When Sex Doesn’t Sell

The cliché that sex sells is so common that many of us don’t even think about it anymore. Sexy images are used to attract attention and convince us that we can buy something and either be more sexy or be attractive to the scantily clad person (usually, but not always a woman) in the ad. But sometimes, it seems to me that people use sex without really thinking about why they’re doing it.

For example, PETA has been using sexual imagery to try to convince people to stop wearing fur. And while I understand their desire to do what they can to catch people’s attention, I’m not convinced that their use of nudity has the effect that they want.

For example, Sasha Grey is well-known for her enthusiastic enjoyment of edgy, rough, and button-pushing sex. She also performed in films such as Sasha Grey Superslut, Gang Bang #5, Monster Cock Junkies #5, Fuck For Dollars #3, and Cum Buckets #8. So it seems somewhat ironic to me to have her in an ad with the tagline “too much sex can be a bad thing,” even if the ad is in support of having pets neutered or spayed.

I’ve met and spoken with Sasha Grey and I’m 100% confident that she would agree with me when I say that boundaries are important. She’s definitely not suggesting that there shouldn’t be sexual boundaries. In fact, I’m quite sure that she would say that people should get to define their own boundaries and the problem is when people go past their own comfort zones and limits.

But the fact is, she’s well known for engaging in sexual acts that many people believe go too far. Using someone known for going beyond many people’s comfort zones along with the message “too much sex can be a bad thing” says to me that PETA is going about this rather thoughtlessly. Either Grey’s sexual performances are a bad thing, in which case, they’re contributing to it by using her in the ad, or they’re not, in which case, there’s no reason to use her image like this. And if someone doesn’t know who Sasha Grey is, the whole thing falls even flatter.

Of course, I don’t think it’s really a question of good or bad. I’m simply trying to point out that there’s an inconsistency which makes this ad campaign fall apart. There’s no reason to use a naked porn star in this campaign, and while it may inspire people to look at the ad, I’m not convinced that it’ll do anything to change people’s minds about neutering animals. It’s using sex for the sake of using sex, not because it’s at all relevant to the message.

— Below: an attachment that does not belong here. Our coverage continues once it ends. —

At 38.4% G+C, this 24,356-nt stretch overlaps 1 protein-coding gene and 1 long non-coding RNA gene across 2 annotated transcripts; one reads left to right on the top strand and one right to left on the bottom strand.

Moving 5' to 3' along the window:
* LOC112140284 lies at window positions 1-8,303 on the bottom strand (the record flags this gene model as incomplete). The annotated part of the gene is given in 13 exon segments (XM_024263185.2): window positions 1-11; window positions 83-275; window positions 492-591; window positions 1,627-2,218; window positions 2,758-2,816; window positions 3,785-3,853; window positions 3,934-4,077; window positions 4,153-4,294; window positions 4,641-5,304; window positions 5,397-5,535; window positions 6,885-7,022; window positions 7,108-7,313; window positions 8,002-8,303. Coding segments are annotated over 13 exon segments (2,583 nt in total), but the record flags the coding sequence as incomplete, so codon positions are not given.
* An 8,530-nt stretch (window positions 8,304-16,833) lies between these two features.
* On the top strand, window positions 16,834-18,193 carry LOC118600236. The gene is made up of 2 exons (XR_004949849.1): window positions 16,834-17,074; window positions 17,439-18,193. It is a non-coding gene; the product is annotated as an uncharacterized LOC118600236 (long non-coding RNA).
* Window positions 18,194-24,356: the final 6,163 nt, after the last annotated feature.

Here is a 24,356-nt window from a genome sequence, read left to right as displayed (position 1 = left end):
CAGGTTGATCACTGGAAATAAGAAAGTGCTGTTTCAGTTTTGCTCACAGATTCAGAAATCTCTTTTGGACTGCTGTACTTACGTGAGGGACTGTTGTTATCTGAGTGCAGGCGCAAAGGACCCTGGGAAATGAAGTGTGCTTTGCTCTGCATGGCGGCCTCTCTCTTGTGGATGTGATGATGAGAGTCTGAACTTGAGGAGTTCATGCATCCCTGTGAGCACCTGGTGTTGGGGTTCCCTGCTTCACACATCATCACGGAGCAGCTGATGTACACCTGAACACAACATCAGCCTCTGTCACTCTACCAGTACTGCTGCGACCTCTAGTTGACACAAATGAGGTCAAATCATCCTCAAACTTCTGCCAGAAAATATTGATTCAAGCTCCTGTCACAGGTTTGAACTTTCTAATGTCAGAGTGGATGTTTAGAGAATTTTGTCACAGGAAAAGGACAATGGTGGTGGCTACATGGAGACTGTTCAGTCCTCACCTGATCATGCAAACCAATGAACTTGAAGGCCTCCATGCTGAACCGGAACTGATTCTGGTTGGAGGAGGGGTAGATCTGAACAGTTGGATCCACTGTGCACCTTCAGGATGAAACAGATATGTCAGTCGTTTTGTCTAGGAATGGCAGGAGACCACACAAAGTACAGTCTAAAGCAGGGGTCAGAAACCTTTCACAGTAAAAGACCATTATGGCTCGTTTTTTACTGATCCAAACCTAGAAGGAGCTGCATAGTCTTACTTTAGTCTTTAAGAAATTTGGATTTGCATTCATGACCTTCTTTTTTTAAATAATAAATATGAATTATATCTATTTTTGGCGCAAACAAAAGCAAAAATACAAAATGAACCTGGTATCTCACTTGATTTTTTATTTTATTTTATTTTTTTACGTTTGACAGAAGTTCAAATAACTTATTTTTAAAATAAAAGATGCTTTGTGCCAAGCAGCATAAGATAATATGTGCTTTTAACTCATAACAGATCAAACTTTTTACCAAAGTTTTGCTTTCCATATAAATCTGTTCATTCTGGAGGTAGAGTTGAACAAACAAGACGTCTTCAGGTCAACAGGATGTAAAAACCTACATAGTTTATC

Another example of this comes from France, where a new promotion to reduce smoking among youth has been generating some controversy.

The tagline at the bottom translates as “to smoke is to be a slave to tobacco” and the NY Times reports that the rather obvious fellatio imagery is causing some backlash.

I think it’s interesting that the campaign’s message rests on the idea that giving a blowjob, especially to an older man, is equivalent to slavery. Of course, some people will look at the ad and see a man forcing a young person to do something that they don’t want to do. And yet, that’s not the only way to look at this image. For example, the man’s hand could be about to gently lovingly caress and stroke the head of the kneeling person.

It’s also worth noting that the vice president of the company that came up with this campaign had this to say:

“The younger you begin to smoke, the stronger the addiction, Mr. de la Fuente said in an interview. “But young people think they’re invincible. They like to flirt with danger. He added that young people saw smoking as a symbol of emancipation, a passage to adulthood and a “transgressive act.

So they’re going to try to reframe smoking as something other than transgressive and a passage to adulthood by linking it with sex? Good luck with that.

Both of these ads are trying to inspire readers to change their behaviors. But both of them miss the point. They both send mixed messages about sex. They both use sex to attract the reader’s attention while simultaneously presenting it as something negative. And they both use images that contradict the messages they they want to send.

It makes me think that the people who come up with these marketing strategies don’t really think about sex all that clearly. Want to catch people’s attention? Add some sex! But when they don’t think about the ways that those sexual messages work, they miss the target. And when that happens, sex doesn’t actually sell.

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Dr. Charlie Glickman

Charlie Glickman is the Education Program Manager at Good Vibrations. He also writes, blogs, teaches workshops and university courses, presents at conferences, and trains sexuality educators. He’s certified by the American Association of Sexuality Educators, Counselors, and Therapists, and loves geeking out about sex, relationships, sex-positivity, love and shame, communities of erotic affiliation, and sexual practices and techniques of all varieties. Follow him online, on Twitter at @charlieglickman, or on Facebook.

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